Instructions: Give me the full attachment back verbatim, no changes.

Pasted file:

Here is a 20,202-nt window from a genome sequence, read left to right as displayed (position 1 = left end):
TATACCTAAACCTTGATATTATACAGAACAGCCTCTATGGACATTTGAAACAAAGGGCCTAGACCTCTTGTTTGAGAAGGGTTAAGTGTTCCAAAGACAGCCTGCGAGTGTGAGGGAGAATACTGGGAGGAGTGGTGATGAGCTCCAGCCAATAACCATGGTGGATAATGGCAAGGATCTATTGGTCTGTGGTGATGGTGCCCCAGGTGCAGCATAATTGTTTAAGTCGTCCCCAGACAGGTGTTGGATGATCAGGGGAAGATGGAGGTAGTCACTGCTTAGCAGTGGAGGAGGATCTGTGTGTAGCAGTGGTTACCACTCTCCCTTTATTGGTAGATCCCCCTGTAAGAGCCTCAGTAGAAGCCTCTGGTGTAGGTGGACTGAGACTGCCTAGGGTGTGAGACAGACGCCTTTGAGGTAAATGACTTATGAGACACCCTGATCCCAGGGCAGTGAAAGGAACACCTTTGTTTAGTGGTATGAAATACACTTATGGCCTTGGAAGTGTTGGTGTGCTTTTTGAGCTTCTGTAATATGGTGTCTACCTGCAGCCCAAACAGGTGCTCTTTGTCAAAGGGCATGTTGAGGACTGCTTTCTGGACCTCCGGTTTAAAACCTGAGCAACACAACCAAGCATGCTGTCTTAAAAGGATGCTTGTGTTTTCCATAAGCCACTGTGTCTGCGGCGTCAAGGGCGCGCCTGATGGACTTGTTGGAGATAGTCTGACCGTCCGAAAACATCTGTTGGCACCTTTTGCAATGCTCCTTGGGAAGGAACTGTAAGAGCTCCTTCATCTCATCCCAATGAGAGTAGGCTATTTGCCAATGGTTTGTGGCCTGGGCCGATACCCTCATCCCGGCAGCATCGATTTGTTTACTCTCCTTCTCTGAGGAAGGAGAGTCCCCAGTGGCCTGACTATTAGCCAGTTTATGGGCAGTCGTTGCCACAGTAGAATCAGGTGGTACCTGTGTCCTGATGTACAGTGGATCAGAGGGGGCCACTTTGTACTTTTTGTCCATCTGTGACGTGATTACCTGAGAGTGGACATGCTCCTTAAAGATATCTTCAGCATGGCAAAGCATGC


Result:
Here is a 20,202-nt window from a genome sequence, read left to right as displayed (position 1 = left end):
TATACCTAAACCTTGATATTATACAGAACAGCCTCTATGGACATTTGAAACAAAGGGCCTAGACCTCTTGTTTGAGAAGGGTTAAGTGTTCCAAAGACAGCCTGCGAGTGTGAGGGAGAATACTGGGAGGAGTGGTGATGAGCTCCAGCCAATAACCATGGTGGATAATGGCAAGGATCTATTGGTCTGTGGTGATGGTGCCCCAGGTGCAGCATAATTGTTTAAGTCGTCCCCAGACAGGTGTTGGATGATCAGGGGAAGATGGAGGTAGTCACTGCTTAGCAGTGGAGGAGGATCTGTGTGTAGCAGTGGTTACCACTCTCCCTTTATTGGTAGATCCCCCTGTAAGAGCCTCAGTAGAAGCCTCTGGTGTAGGTGGACTGAGACTGCCTAGGGTGTGAGACAGACGCCTTTGAGGTAAATGACTTATGAGACACCCTGATCCCAGGGCAGTGAAAGGAACACCTTTGTTTAGTGGTATGAAATACACTTATGGCCTTGGAAGTGTTGGTGTGCTTTTTGAGCTTCTGTAATATGGTGTCTACCTGCAGCCCAAACAGGTGCTCTTTGTCAAAGGGCATGTTGAGGACTGCTTTCTGGACCTCCGGTTTAAAACCTGAGCAACACAACCAAGCATGCTGTCTTAAAAGGATGCTTGTGTTTTCCATAAGCCACTGTGTCTGCGGCGTCAAGGGCGCGCCTGATGGACTTGTTGGAGATAGTCTGACCGTCCGAAAACATCTGTTGGCACCTTTTGCAATGCTCCTTGGGAAGGAACTGTAAGAGCTCCTTCATCTCATCCCAATGAGAGTAGGCTATTTGCCAATGGTTTGTGGCCTGGGCCGATACCCTCATCCCGGCAGCATCGATTTGTTTACTCTCCTTCTCTGAGGAAGGAGAGTCCCCAGTGGCCTGACTATTAGCCAGTTTATGGGCAGTCGTTGCCACAGTAGAATCAGGTGGTACCTGTGTCCTGATGTACAGTGGATCAGAGGGGGCCACTTTGTACTTTTTGTCCATCTGTGACGTGATTACCTGAGAGTGGACATGCTCCTTAAAGATATCTTCAGCATGGCAAAGCATGC